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‘Boston Does Boston’ has the local scene covered

Among the performers at the “Boston Does Boston” concerts are: Black Thai (pictured), Jenny Dee, and Freezepop.Bruce Bettis

Bands paying tribute to their influences with cover versions of their songs is a practice as old as the ideas of both bands and influences themselves. That's particularly true in Boston, where we've long had an eye on the city's rich musical history, digging into the past for re-imaginings of classic hits. It's become something of a tradition, as we saw earlier this week at the Boston Music Awards, where for the second year, a group of young upstarts and revered local musicians (including Bill Janovitz plus members of Mean Creek, Sidewalk Driver, and the Sheila Divine) came together for a set of Boston-born classics.

But somewhat less common is the concept of current bands playing covers of their contemporaries. That's the idea behind "Boston Does Boston," a collection of 26 Boston acts each interpreting one another's songs. Proceeds from sales of the double CD — which are available for purchase at www.bostondoesboston.com — will go to the Animal Rescue League of Boston. Over three shows this weekend, fans will be able to hear the results, as 15 of the acts involved will play Friday and Sunday at Brighton Music Hall and Saturday at Great Scott.

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The project, helmed by Jason Dunn, of the Boston scene fixtures the Luxury, was a year in the making, he explained. He got the idea from a similar compilation in his hometown of Burlington, Vt., and kept it in the back of his mind for years, until an accident that had him off his feet last winter inspired him to finally make it a reality. "I broke my ankle this year, and while I was laid up I figured I needed something to do where I could do a lot of planning and not actually have to go anywhere. I thought I'd give it a shot and see how many people were into it."

Fortunately, almost everyone he asked jumped on board. The results are as wide-ranging and varied as the bands themselves. "I wanted it to be bands that are active that I knew would do some quality work, and enough of a variety that we could get some really weird crossovers going on," Dunn explains.

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For the most part, he got his wish, with Township putting a classic-rock filter on Jenny Dee & the Deelinquents garage-pop on "Get Away," singer-songwriter Will Dailey mellowing out the hard-charging rock of Reverse's "Bright," and metal scorchers Black Thai grinding through Freezepop's synthy "Less Talk, More Rokk," to name but a few.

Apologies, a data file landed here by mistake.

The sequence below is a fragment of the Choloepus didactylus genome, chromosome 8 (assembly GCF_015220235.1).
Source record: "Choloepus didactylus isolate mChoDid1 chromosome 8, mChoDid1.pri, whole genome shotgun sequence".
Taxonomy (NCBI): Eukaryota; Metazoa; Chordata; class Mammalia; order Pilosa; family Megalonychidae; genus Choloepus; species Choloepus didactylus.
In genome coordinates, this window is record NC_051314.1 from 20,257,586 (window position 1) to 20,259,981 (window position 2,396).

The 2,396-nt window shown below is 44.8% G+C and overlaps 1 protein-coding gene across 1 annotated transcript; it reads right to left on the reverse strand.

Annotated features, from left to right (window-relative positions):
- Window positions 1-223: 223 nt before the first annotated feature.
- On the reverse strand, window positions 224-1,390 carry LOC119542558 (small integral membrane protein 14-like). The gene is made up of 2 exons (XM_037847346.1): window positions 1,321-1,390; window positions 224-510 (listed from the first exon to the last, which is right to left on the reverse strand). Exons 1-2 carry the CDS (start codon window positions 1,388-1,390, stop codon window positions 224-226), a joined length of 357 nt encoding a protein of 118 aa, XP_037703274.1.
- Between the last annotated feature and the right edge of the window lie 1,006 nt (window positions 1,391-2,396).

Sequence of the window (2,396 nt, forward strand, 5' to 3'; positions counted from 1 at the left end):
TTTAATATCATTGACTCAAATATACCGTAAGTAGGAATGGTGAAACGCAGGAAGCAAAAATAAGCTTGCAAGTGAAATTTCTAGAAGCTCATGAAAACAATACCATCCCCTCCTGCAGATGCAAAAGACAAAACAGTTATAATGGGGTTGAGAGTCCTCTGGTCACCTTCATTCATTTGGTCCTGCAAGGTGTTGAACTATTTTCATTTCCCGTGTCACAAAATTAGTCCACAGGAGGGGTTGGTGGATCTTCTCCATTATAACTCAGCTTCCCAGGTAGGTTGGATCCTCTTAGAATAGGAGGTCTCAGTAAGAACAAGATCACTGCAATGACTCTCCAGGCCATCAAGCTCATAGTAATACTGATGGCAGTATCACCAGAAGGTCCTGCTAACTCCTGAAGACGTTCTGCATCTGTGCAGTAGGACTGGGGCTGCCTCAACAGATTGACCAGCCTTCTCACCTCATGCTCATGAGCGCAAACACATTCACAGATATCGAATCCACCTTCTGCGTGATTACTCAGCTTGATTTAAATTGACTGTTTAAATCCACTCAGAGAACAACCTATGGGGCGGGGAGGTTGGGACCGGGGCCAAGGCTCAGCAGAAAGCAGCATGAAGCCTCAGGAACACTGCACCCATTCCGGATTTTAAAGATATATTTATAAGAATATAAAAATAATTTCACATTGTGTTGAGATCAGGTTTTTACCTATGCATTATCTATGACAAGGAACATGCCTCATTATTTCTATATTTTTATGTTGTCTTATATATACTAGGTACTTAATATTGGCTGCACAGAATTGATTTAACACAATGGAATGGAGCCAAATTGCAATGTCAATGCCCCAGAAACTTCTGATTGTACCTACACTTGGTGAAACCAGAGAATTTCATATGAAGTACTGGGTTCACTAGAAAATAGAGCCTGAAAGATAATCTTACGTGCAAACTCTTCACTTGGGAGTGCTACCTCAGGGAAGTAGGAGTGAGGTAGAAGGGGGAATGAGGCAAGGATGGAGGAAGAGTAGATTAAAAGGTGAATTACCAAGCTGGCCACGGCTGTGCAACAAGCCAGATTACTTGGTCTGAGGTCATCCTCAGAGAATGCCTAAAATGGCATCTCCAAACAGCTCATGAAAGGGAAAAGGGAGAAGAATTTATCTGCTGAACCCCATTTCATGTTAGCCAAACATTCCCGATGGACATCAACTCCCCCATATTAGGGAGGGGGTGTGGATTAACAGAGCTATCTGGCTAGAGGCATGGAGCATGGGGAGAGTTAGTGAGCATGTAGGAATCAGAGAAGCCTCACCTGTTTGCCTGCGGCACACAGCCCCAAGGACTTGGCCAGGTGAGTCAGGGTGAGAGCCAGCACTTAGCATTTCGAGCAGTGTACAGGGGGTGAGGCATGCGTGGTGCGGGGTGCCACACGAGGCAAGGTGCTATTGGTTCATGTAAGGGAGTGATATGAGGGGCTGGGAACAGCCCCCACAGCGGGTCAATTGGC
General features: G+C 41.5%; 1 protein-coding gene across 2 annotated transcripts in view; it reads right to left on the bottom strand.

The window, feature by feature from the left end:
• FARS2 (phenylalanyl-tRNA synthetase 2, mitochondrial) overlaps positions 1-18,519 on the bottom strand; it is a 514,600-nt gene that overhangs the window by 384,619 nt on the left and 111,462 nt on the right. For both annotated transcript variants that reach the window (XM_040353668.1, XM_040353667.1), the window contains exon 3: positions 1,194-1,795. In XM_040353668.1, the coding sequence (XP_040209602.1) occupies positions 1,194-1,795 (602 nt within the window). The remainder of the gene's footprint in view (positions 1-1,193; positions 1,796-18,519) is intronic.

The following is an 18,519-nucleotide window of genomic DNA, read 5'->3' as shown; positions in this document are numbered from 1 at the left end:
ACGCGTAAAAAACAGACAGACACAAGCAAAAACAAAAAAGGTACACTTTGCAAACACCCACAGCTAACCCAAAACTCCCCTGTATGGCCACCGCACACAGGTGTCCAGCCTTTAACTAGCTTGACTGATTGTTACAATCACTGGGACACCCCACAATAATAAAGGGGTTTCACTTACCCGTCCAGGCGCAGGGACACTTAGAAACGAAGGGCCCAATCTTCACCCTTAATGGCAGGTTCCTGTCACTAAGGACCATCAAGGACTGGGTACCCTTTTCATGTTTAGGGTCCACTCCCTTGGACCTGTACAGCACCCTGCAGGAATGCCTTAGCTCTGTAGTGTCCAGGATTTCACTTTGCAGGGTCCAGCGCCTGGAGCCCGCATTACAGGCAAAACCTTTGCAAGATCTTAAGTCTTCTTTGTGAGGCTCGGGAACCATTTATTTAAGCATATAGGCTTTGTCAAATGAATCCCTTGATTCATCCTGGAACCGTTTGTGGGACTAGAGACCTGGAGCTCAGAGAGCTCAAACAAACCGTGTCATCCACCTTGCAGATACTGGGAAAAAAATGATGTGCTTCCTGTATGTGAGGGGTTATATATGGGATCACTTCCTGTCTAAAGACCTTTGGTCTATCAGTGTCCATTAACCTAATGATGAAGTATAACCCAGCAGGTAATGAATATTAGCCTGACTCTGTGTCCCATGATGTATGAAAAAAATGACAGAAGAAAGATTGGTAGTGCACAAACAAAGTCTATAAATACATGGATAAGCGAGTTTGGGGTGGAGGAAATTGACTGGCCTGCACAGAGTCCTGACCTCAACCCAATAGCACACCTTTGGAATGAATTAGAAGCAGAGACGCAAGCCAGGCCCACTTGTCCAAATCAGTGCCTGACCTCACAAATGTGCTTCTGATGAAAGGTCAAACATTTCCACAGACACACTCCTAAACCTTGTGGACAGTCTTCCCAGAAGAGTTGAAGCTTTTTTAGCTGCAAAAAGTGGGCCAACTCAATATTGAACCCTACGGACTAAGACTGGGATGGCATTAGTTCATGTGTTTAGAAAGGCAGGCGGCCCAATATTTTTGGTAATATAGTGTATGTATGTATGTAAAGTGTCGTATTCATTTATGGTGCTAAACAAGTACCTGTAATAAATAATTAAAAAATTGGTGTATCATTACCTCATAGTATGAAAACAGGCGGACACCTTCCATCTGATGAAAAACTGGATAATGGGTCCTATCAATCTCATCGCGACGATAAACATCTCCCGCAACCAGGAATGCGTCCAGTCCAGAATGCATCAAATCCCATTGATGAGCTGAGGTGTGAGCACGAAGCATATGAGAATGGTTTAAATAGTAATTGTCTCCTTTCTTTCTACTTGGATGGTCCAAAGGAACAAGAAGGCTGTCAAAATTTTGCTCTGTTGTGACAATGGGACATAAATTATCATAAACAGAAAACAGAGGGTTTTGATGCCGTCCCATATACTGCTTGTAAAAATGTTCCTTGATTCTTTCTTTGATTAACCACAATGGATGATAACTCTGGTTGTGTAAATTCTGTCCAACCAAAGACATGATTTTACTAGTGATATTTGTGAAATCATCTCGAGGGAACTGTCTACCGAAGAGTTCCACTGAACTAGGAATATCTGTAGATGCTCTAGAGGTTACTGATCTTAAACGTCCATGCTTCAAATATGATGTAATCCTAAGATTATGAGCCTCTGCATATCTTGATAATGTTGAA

"We loved the Black Thai version," Sean Drinkwater of Freezepop explains. "They did interesting things with the structure but kept elements that tied it to the original in a cool way. It's nice to hear it heavy."

That's the one that sticks out for everybody, Dunn says. "That was their first choice. They wrote to me and said 'Can we cover Freezepop?' and I was like, 'Yes. Yes you can.' That was awesome, as was hearing Sarah Rabdau doing Dead Cats Dead Rats. She has this ethereal voice, it's kind of a very rock version of it, but they're straight-up in your face aggro-punk stuff."

Freezepop.Carla Richmond

For their part, Freezepop took on Parks' "Sweater Weather." "We obviously made the tune more Freezepop-like, but not to the point where it was all 'beep-beep-boop-boop.' I liked the idea of contrasting the kind of Bacharach-by-way-of-Beach-Boys chords and doing something more '80s with it," Drinkwater said.

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"Freezepop's cover is by far my favorite on the entire project," Parks' Brian E. King said. "They understood my original vision and influences yet made it their own and even added parts that I love. I subliminally ripped off the melody of Billy Idol's "Eyes Without a Face," and being the '80s connoisseurs they are, they noticed that and rolled with it."

That chain-of-influence and interpretation is what makes the project interesting. Just as Freezepop channel Parks' classic pop-songwriting style into their own aesthetic, the next track finds Parks applying their own formula to Beatlesesque songwriter Corin Ashley — it's like a constantly unfolding telephone game of inspiration.

Jenny Dee.Steve DePino

For some of the bands the choice of who to cover was a no-brainer. While everyone didn't get their first pick, and some had to end up covering bands they weren't familiar with, both paths led to some surprising results. Reverse was his first choice, Dailey said.

"I fought for it. I jumped in early and hung on. I love Reverse. I knew it would be impossible to do them justice and I hate when I tell myself something is impossible. So something interesting was bound to happen. The original rocks so hard, it always reminded me of something off of Fugazi's 'End Hits' or 'The Argument,' a challenging song to deconstruct," he says. "It's never worth covering a song unless you completely put your own spin on it."

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More information:

http://www.greatscottboston.com http://www.bostondoesboston.com


Luke O'Neil can be reached at lukeoneil47@gmail.com.